How William Blake, Percy Shelley and Anna Barbauld Expressed Anger in Their Own Poetry
The (r)age of British Romanticism depended upon its pursuers being receptive to the passion and politics of the larger political and cultural fabric they were part of. It was an age where people felt or gave way to feeling. The politically charged tremors of the French Revolution abroad, reverberated throughout the cobblestone-paved streets of England and England received France’s angry passions and tried to situate it in relation to justice; in relation to the creative self—the Holy Grail of the Romantic self.
In addition to this, there was the revolution against art, against Augustan satire transpiring in England. Thus, revolution and reform constituted the mosaic that was British Romanticism and people found themselves having to deal with personal anger, popular outrage, and mob violence; all part of the rhetoric of inflammation (Strauffer 67). Anger thus became the flame at which many Romantic poets kindled their torches (Strauffer 68).
In addressing and plotting the emotion of anger, the Romanticists cancelled the culture of cancellation and provided a conduit for themselves and the people to negotiate and validate the pace, place, and meaning of this inflammation they felt or did not feel. Each author took to chart the emotion of anger differently— some, not at all, the same way the readers who read them interpreted it either by supporting it or repressing it, depending on how they read its causes and consequences. In so doing, Romantic writing turned anger of revolution into a weapon of retaliation (Strauffer 174).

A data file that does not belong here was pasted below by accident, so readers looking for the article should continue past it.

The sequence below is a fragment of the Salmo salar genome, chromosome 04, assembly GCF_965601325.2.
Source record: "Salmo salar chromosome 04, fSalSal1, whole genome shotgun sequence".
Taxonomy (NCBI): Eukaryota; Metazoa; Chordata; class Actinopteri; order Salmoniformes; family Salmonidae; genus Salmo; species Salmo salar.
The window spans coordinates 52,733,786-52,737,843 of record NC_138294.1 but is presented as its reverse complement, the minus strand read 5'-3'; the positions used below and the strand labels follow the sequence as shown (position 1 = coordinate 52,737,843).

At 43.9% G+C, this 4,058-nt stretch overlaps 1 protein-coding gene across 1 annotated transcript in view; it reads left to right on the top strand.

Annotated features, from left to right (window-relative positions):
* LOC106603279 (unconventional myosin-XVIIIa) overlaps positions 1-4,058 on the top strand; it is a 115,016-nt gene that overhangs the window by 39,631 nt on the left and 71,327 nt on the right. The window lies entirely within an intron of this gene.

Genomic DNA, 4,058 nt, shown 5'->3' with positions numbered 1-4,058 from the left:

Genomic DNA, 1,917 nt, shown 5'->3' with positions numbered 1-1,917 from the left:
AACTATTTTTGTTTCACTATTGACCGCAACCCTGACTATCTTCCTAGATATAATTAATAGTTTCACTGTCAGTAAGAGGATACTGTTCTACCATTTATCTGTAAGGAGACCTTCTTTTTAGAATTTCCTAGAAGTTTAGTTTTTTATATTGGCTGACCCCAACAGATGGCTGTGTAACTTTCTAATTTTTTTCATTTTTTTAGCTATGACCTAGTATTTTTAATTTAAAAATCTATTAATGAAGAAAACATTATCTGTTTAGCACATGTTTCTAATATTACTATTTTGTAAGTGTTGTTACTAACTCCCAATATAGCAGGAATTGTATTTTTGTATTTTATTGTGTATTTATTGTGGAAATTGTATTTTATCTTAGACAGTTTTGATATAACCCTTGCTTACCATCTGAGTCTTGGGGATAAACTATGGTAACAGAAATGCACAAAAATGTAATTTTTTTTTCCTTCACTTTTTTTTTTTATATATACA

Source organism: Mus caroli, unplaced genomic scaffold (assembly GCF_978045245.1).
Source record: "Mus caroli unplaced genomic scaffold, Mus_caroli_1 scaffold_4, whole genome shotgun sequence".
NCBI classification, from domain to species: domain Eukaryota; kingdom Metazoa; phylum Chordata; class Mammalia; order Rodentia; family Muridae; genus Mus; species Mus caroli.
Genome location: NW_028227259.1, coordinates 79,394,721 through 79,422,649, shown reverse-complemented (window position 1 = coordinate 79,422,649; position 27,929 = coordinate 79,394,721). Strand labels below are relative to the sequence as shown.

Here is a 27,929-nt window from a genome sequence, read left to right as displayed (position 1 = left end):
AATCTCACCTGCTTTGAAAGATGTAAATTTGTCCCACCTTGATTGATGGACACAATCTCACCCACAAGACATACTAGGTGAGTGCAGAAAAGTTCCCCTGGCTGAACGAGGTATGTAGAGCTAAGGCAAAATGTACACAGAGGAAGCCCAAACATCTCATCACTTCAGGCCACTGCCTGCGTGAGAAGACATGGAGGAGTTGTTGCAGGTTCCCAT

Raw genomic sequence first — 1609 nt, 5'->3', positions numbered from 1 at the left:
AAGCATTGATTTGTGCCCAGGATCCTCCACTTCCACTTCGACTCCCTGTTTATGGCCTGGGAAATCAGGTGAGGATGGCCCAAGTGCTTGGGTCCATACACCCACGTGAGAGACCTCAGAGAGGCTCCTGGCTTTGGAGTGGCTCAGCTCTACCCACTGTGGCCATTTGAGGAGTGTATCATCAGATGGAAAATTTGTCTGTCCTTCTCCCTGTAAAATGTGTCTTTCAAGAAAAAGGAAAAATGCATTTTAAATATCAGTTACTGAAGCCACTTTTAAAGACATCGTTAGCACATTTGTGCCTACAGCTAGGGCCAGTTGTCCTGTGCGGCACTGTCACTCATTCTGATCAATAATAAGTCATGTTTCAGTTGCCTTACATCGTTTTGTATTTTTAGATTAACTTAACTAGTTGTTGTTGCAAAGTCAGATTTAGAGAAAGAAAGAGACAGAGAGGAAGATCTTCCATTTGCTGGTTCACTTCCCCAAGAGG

While there may be many justifications for anger, psychological and otherwise, none can deny its being a painful emotion used as a means to cope with feelings like terror, shock, and confusion—all valid responses to revolution. Since anger preludes action, in containing this emotion the Romantic writers helped purge the sense of helplessness and fear foisted on England’s folk who could not but watch revolution and reform unfold; much like how I intend on grappling with our own ‘Easter Attacks’ this April, the ‘cruelest month’ as prophesied in the ‘Waste Land’ by T.S. Eliot, by way of this paper. In reading the articulation of Romantic anger by Percy Shelley, Anna Barbauld, and William Blake, one can observe how each author scapegoated the anger in civil society and in art, to dole out a confession be it aesthetic, moral, or political, not of pacifism, but of transgression.